The radioactive tracers of 60Co and 65Zn were obtained by neutron irradiation using the Egyptian Research Reactor ARE-RR-2 at Inshas, Egypt. An accurate weight of cobalt and zinc salts were separately wrapped in thin high purity aluminum foil and placed in thick aluminum irradiation capsule which was then subjected to pile neutrons in the reactor. The irradiated targets were left for a period of time in order to cool. A certain amount of the irradiated cobalt chloride and zinc sulfate were dissolved in the minimum amount of concentrated hydrochloric acid and re-dissolved in double distilled water to obtain a clear solution. The obtained isotopes were used as raids (tracers) in the equilibrium and kinetic measurements. The radioactivity of the obtained isotopes was γ-radiation counted using a single channel analyzer supplied with a well-type NaI(Tl) detector.

2.5 Characterization

The morphologies of CNTs, MnO2 and CNTs/MnO2 composite were characterized by the XRD patterns obtained using a Rigaku X-ray diffractometer, the scanning was measured at values of 2θ in the range from 10 to 80°, using a CuKα radiation of an incident beam (λ=0.15406 nm) monochromator to determine the crystalline phase, the scanning speed was 8°/min. and the applied voltage and current were 45 kV and 250 mA, respectively, and SEM was conducted by an Hitachi S-300 N (Japan). FTIR analysis was conducted on a Nicolet Magna 560 spectrophotometer, using KBr pellets for sample preparation.

2.6 Adsorption experiments

The adsorption of 60Co and 65Zn radioisotopes in addition to Cd(II) ions by synthesized CNTs/MnO2 composite was carried out using a batch technique where 0.05 g of synthesized composite was mixed with 5 mL solution of sorbate, then shaken for 2 h in a flask shaker at room temperature and left for 24 h, the pH of the solutions were adjusted using solutions of sodium hydroxide and hydrochloric acid. After that, the radioactivities of the solutions were measured using a single channel analyzer supplied with a well-type NaI(Tl) detector (Spectech ST360 Radiation Counter, USA), three replicates were prepared in each case. In all cases, the activity was determined as a mean value after subtracting the background. While the concentration of Cd(II) ion was determined by an atomic absorption spectrophotometer (AAS-M5 Model from Thermo, UK).

The adsorption percentage (adsorption%) and the amount adsorbed (qe) of the metal ions were calculated according to the following equations:

For 60Co and 65Zn:

Adsorption%=(AiAfAi)100

The adsorbed amount (qe, mg/g) of metal ions was calculated as follows:

qe=(AiAfAi)C0Vm

where, Ai and Af are the initial and final specific activity of the aqueous solution before and after the adsorption process, respectively. C0 is the initial concentration of metal ions in the solution (mg/L), V is the volume of the solution (L) and m is the weight of CNTs/MnO2 composite (g).

For Cd(II) ion:

Adsorption %=(C0CeC0)100

qe=(C0Ce)Vm

where, C0 and Ce are the initial and final metal ion concentrations (mg/L).

2.7 Desorption experiments

The desorption experiments were carried out using the synthesized sorbent loaded with 100 mg/L of either 60Co or 65Zn or Cd(II) ions for a certain time until equilibrium was achieved. Subsequently, the suspension was centrifuged and the supernatants were separated and assayed for each element. The solid residue was thoroughly treated with 5 mL of four different leaching solutions in four sealed glass flasks and shaken for 2 h and left for 24 h. The eluent solutions were 0.05 M HCl, H2O, 0.1 M NaOH, and 0.1 M MnCl2. Finally, the suspensions were centrifuged and then analyzed. The desorption percent (D%) was calculated by the equation:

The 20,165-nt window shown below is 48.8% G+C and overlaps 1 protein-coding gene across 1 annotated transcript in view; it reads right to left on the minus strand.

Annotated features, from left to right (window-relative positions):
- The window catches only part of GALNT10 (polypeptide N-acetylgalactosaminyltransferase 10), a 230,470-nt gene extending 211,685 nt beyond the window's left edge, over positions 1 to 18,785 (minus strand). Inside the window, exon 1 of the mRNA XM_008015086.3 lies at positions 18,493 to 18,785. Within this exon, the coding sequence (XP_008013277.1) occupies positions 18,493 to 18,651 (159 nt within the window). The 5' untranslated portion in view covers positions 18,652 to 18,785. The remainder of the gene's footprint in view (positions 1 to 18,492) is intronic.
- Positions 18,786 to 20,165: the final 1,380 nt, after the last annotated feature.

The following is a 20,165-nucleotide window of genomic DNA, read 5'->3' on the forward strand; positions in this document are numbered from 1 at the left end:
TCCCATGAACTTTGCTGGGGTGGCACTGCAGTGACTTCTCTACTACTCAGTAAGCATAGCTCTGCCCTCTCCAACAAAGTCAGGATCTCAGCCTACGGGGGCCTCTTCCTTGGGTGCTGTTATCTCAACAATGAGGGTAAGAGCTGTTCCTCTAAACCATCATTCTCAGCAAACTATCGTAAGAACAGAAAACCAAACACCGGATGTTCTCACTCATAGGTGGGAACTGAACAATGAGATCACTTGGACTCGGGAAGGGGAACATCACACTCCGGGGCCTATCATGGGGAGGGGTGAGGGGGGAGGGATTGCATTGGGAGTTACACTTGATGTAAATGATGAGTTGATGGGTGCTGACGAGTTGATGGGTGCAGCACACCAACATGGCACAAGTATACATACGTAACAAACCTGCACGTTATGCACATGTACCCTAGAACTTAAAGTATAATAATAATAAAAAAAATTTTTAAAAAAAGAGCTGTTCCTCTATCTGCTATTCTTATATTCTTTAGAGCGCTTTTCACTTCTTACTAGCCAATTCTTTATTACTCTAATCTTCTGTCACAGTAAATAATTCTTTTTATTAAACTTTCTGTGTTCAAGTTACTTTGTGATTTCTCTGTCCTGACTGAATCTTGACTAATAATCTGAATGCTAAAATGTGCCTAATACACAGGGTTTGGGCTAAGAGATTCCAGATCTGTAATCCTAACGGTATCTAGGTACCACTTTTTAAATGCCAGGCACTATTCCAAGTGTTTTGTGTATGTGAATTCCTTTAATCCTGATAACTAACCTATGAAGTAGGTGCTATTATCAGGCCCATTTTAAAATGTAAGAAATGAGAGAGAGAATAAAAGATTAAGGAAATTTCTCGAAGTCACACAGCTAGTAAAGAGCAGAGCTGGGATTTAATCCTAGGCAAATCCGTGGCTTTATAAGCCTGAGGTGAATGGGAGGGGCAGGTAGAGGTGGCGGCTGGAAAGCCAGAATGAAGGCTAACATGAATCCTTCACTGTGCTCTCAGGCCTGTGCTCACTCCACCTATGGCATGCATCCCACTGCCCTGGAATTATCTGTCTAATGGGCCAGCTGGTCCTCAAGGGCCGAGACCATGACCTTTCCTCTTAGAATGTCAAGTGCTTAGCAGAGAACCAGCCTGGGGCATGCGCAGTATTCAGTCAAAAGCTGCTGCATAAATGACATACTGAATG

D%=Amount of metal ions desorbedAmount of metal ions adsorbed×100

3 Results and discussion

3.1 FT-IR analysis

The infrared spectrum of the synthesized CNTs, MnO2 and CNTs/MnO2 composites are recorded in Figure 1. The broad band around 3400 cm−1 corresponds to the O–H stretching vibration of the hydroxyl groups. This peak could be assigned to the hydroxyl group of the moisture, or the carboxylic groups on the surface of CNTs and CNTs/MnO2 composite. The bands around 2925–2850 cm−1 are due to asymmetric and symmetric C–H stretching vibrations in aliphatic –CH originating from the surface of CNTs [39], [40], as shown in Figure 1a and c. The peak around 1620 cm−1 is related to the O–H bending vibration. The peak at ≈1576 cm−1 is due to the stretching vibrations of the isolated C=C double bonds. The peaks at ≈1335 cm−1 and ≈1033 cm−1 might be due to the (OH) bending vibration of hydroxyl group and (–C–O) stretching vibration, respectively, as shown in Figure 1a and c. For CNTs (Figure 1a), the absorption band at 1703 cm−1 is due to the stretching vibration of (C=O) of the carboxylic groups (COOH). The bands in the range 698–416 cm−1 are due to C–H bending. According to the FTIR spectra of MnO2 (Figure 1b), the peaks at the 509 and 459 cm−1 regions refer to the Mn–O vibration. Concerning CNTs/MnO2 composite (Figure 1c), the peak at ≈1417 cm−1 is due to the deformation vibration of the hydroxyl groups (M–OH deformation vibration) [41]. The broad peak at ≈514 cm−1 is attributed to the Mn–O and Mn–O–Mn vibrations [40], [42]. The FT-IR results indicated the formation of the composite between CNTs and MnO2 and the major groups such as –OH, –COOH, C=C, –C–O and Mn–O are existed on the surface of CNTs/MnO2 composite.

Figure 1:
Figure 1: